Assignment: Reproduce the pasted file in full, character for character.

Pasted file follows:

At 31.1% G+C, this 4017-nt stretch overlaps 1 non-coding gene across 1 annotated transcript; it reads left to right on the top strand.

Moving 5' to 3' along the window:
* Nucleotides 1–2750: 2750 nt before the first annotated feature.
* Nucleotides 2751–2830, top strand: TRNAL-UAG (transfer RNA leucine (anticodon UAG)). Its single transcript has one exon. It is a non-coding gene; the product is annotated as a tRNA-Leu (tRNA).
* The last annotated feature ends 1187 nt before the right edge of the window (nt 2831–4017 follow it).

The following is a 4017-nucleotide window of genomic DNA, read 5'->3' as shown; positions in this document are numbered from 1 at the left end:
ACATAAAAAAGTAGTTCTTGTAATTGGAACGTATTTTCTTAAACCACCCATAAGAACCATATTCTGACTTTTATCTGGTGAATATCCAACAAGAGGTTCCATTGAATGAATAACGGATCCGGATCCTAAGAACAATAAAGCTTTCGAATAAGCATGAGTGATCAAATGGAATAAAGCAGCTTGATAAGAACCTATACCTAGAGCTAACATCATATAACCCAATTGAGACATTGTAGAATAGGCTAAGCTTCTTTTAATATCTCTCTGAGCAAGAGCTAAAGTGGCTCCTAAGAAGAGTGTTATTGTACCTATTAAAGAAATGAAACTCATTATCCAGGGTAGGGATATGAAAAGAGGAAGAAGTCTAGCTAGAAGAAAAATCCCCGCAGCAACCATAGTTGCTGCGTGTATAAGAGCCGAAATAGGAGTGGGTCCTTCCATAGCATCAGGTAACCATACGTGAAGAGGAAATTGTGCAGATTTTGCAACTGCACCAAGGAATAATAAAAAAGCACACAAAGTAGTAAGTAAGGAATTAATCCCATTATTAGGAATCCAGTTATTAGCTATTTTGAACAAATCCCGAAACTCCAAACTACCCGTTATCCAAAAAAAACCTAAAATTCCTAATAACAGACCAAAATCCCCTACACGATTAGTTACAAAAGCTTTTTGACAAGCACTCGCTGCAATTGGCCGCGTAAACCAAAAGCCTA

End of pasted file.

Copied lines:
At 31.1% G+C, this 4017-nt stretch overlaps 1 non-coding gene across 1 annotated transcript; it reads left to right on the top strand.

Moving 5' to 3' along the window:
* Nucleotides 1–2750: 2750 nt before the first annotated feature.
* Nucleotides 2751–2830, top strand: TRNAL-UAG (transfer RNA leucine (anticodon UAG)). Its single transcript has one exon. It is a non-coding gene; the product is annotated as a tRNA-Leu (tRNA).
* The last annotated feature ends 1187 nt before the right edge of the window (nt 2831–4017 follow it).

The following is a 4017-nucleotide window of genomic DNA, read 5'->3' as shown; positions in this document are numbered from 1 at the left end:
ACATAAAAAAGTAGTTCTTGTAATTGGAACGTATTTTCTTAAACCACCCATAAGAACCATATTCTGACTTTTATCTGGTGAATATCCAACAAGAGGTTCCATTGAATGAATAACGGATCCGGATCCTAAGAACAATAAAGCTTTCGAATAAGCATGAGTGATCAAATGGAATAAAGCAGCTTGATAAGAACCTATACCTAGAGCTAACATCATATAACCCAATTGAGACATTGTAGAATAGGCTAAGCTTCTTTTAATATCTCTCTGAGCAAGAGCTAAAGTGGCTCCTAAGAAGAGTGTTATTGTACCTATTAAAGAAATGAAACTCATTATCCAGGGTAGGGATATGAAAAGAGGAAGAAGTCTAGCTAGAAGAAAAATCCCCGCAGCAACCATAGTTGCTGCGTGTATAAGAGCCGAAATAGGAGTGGGTCCTTCCATAGCATCAGGTAACCATACGTGAAGAGGAAATTGTGCAGATTTTGCAACTGCACCAAGGAATAATAAAAAAGCACACAAAGTAGTAAGTAAGGAATTAATCCCATTATTAGGAATCCAGTTATTAGCTATTTTGAACAAATCCCGAAACTCCAAACTACCCGTTATCCAAAAAAAACCTAAAATTCCTAATAACAGACCAAAATCCCCTACACGATTAGTTACAAAAGCTTTTTGACAAGCACTCGCTGCAATTGGCCGCGTAAACCAAAAGCCTA